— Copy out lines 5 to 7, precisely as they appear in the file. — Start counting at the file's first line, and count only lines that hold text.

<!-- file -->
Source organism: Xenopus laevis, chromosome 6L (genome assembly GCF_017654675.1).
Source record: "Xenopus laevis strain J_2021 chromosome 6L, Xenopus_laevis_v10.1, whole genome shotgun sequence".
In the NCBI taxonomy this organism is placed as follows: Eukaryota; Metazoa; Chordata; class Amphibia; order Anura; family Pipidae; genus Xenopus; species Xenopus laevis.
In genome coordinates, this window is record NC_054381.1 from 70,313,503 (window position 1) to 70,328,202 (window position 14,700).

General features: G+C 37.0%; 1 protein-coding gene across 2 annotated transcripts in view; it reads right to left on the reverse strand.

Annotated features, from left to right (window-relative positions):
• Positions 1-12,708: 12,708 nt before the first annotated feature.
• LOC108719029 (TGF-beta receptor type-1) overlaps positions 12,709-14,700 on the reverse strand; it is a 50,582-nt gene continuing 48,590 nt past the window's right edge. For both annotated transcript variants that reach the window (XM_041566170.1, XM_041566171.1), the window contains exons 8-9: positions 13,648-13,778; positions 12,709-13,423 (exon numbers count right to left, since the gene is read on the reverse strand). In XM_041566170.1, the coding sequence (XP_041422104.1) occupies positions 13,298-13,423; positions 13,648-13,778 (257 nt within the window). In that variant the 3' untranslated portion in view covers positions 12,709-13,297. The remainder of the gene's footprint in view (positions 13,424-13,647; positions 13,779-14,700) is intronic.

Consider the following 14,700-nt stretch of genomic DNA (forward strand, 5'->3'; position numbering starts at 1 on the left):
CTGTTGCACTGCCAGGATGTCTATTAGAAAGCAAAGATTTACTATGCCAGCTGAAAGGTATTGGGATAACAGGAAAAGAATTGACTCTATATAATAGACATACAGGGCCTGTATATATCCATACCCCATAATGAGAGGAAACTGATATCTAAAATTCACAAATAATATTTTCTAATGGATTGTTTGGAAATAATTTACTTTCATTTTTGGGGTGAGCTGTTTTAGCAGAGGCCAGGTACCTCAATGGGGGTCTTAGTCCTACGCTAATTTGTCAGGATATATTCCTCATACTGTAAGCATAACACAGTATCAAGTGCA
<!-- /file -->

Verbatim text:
General features: G+C 37.0%; 1 protein-coding gene across 2 annotated transcripts in view; it reads right to left on the reverse strand.

Annotated features, from left to right (window-relative positions):
• Positions 1-12,708: 12,708 nt before the first annotated feature.